Mr Forde went on: “I did the best within my power and within the reporting structure to make people aware - at the highest possible level - of the issues we were continually raising. To pretend otherwise is a travesty of the truth.

“There was a serious battle over funding for the birthday year celebrations between the Culture Company and senior councillors - sadly Mathew Street Festival lost out. I did not want people to become the physical casualties of that battle.”

“Both my staff and I repeatedly warned there were serious problems of public safety and funding over Mathew Street, but nothing was effectively done even after I resigned. I have no intention of hiding away – I have done nothing wrong and nor have my team. I ran Mathew Street successfully for five years and my team won awards for their work.

“We were proud to work for the city. But I am ashamed now of what the city council has done. They know exactly who was responsible for the cancellation of the Mathew Street festival.”

Mr Finnegan, the city's former media chief who resigned from his £65,000-a year-post after an 18-month suspension during the well documented David Henshaw-Mike Storey feud, said: “I worked with Lee for six years, he always struck me as one of the most professional of the council's employees and had the utmost integrity.

“I do not like seeing people hung out to dry and made a scapegoat for something that was not their fault and not their responsibility.

“ I believe him when he says that he repeatedly told people what the problems were with Mathew Street and the danger to public safety. The responsibility for cancelling the event doesn't lie with him but with much more senior people in the Culture Company and the city council. Of course they won't come out and defend their reputation, but Lee has to do it and I am here to help him."

Warren Bradley: "A fully open and transparent investigation"

Mr Finnegan added: “There are very serious issues at stake here. This is not the last you are going to hear of this. I think there will be more stuff that will emerge over time because it's about the way that the city is being run and it's about the future of Capital of Culture.”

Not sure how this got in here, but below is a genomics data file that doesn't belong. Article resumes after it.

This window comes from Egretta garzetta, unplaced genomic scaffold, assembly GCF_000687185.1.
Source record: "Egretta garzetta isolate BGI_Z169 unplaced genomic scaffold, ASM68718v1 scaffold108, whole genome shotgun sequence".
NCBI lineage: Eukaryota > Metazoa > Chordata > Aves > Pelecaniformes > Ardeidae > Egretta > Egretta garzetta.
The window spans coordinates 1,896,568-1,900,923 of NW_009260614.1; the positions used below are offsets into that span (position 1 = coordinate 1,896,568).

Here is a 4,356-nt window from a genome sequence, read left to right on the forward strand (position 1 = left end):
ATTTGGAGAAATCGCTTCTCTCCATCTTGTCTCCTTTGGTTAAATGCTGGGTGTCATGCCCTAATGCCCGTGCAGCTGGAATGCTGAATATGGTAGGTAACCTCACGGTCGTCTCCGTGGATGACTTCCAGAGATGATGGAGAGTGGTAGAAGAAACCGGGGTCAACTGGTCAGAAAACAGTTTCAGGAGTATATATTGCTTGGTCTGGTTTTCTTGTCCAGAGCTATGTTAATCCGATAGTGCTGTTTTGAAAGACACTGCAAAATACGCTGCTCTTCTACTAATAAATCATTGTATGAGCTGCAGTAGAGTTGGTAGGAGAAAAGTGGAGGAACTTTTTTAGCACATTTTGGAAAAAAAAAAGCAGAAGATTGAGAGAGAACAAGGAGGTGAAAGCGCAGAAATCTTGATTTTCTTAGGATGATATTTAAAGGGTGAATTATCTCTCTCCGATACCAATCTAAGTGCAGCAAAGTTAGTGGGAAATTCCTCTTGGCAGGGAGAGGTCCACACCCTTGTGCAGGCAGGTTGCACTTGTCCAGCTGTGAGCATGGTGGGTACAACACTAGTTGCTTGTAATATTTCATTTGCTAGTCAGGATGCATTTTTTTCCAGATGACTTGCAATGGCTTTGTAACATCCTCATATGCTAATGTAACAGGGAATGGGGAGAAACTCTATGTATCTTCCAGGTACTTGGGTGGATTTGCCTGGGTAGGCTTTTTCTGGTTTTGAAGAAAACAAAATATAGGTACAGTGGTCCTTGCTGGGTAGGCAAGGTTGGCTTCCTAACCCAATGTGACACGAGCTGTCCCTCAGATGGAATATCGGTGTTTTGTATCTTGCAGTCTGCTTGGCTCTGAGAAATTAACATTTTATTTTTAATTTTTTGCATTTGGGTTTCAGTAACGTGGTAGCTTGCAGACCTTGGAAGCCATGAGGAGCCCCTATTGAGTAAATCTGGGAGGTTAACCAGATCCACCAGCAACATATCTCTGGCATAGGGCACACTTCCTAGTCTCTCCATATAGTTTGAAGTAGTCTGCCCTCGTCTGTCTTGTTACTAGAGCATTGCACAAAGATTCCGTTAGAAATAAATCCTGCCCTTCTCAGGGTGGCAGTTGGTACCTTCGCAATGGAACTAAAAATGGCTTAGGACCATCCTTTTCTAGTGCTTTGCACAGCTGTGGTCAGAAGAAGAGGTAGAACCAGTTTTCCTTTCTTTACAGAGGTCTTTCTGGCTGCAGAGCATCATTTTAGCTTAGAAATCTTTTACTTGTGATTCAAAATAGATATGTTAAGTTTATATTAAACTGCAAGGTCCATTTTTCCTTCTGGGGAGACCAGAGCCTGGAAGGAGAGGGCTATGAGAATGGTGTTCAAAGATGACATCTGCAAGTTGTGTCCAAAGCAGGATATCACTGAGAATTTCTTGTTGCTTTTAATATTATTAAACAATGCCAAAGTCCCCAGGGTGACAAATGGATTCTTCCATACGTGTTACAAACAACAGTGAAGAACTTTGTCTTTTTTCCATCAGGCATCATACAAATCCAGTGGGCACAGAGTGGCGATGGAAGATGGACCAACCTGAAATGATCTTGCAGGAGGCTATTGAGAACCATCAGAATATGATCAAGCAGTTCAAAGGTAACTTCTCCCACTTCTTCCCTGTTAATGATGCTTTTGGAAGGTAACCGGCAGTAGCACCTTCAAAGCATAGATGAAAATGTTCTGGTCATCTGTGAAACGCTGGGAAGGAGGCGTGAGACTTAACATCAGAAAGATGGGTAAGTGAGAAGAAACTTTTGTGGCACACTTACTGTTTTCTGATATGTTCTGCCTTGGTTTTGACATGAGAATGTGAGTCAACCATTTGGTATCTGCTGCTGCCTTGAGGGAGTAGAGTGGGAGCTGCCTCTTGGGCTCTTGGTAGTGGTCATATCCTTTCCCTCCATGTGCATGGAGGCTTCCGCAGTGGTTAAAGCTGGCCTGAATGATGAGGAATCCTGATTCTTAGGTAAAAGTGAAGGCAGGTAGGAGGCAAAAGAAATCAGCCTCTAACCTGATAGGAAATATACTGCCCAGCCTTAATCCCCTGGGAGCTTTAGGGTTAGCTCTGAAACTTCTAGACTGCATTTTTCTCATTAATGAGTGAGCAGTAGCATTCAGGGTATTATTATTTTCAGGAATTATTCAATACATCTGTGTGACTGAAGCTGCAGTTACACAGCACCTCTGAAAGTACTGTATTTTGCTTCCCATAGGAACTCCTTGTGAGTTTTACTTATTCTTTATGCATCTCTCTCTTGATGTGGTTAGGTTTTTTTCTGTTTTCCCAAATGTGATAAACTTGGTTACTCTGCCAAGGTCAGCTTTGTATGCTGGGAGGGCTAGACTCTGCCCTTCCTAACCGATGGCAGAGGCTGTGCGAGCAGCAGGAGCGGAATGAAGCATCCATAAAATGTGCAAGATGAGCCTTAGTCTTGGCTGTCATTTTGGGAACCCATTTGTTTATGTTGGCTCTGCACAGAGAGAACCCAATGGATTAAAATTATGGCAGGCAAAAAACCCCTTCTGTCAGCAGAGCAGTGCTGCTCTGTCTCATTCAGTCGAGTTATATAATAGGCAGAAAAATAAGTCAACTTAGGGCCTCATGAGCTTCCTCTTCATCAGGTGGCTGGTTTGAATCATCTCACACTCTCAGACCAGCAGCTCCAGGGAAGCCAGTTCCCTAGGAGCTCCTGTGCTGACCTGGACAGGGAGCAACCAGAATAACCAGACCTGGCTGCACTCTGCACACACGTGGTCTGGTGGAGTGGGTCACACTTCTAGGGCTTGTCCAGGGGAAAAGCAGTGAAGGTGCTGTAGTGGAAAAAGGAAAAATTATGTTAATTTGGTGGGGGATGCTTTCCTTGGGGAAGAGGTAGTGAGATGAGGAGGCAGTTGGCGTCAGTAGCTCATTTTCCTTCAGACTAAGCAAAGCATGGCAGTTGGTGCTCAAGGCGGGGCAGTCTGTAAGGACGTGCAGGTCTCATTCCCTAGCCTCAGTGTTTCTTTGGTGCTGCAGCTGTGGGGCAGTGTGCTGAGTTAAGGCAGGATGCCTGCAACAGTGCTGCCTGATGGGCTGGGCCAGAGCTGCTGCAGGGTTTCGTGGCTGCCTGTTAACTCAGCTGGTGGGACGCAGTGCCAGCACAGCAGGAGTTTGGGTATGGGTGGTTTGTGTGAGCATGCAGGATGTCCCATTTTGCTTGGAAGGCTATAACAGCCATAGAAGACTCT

In a statement, Councillor Warren Bradley said: “I promised a fully open and transparent investigation into the cancellation of the outdoor stages and I am pleased that the report has now been published for everyone to read.”

Read the report in full, here....

IF LINK TO REPORT DOES NOT OPEN FROM HERE GO TO liverpool confidential for full details.

Friday, 16 November 2007

Mathew Street Festival Coverup Revealed


HomeNewsLiverpool News

REVEALED: How Mathew Street fiasco began a year ago

Mathew Street festival

A long-awaited report into the Mathew Street fiasco today lifted the lid on what went wrong in the months leading up to the event’s shock cancellation on safety grounds just weeks before it was due to take place.

As the Daily Post revealed today, event manager Lee Forde and Culture Company operations director Chris Green are blamed.

Both would have faced disciplinary action if they had not already resigned.

But the chain of events appears to have started in February when council leader Warren Bradley and regeneration boss councillor Mike Storey took money from the festival’s budget to help pay for a son et lumiere show and enhanced 800th birthday celebrations

Opposition councillors today branded the report a “political cover-up” saying officers no longer employed by the council were being used as scapegoats.

The report says:

  • £400,000 was allocated for this year’s festival, £200,000 less than the cost of the 2006 event, after council leaders diverted funds.
  • Mr Forde blamed staffing and budget issues for not making progress with the festival plan but a definite budget was not agreed with Mr Green at an early stage.
  • Early warning signs that Mr Forde’s work was not up to scratch were not identified or acted on by Mr Green.
  • Mr Green did not act quickly enough to replace Mr Forde when he handed in his notice on June 4 even though he was due to quit the Culture Company days before the Mathew Street Festival.
  • Council chief executive Colin Hilton and Culture Company chief executive Jason Harborow were not told of the police’s concerns and the work needed to hold the event until July 11.
  • Mr Hilton says he told Cllr Bradley of police concerns before he went on holiday on July 21 although the council leader disputes this.

The report reveals it was “widely known” in November 2006 that the Pier Head - previously the main stage site - was no longer available.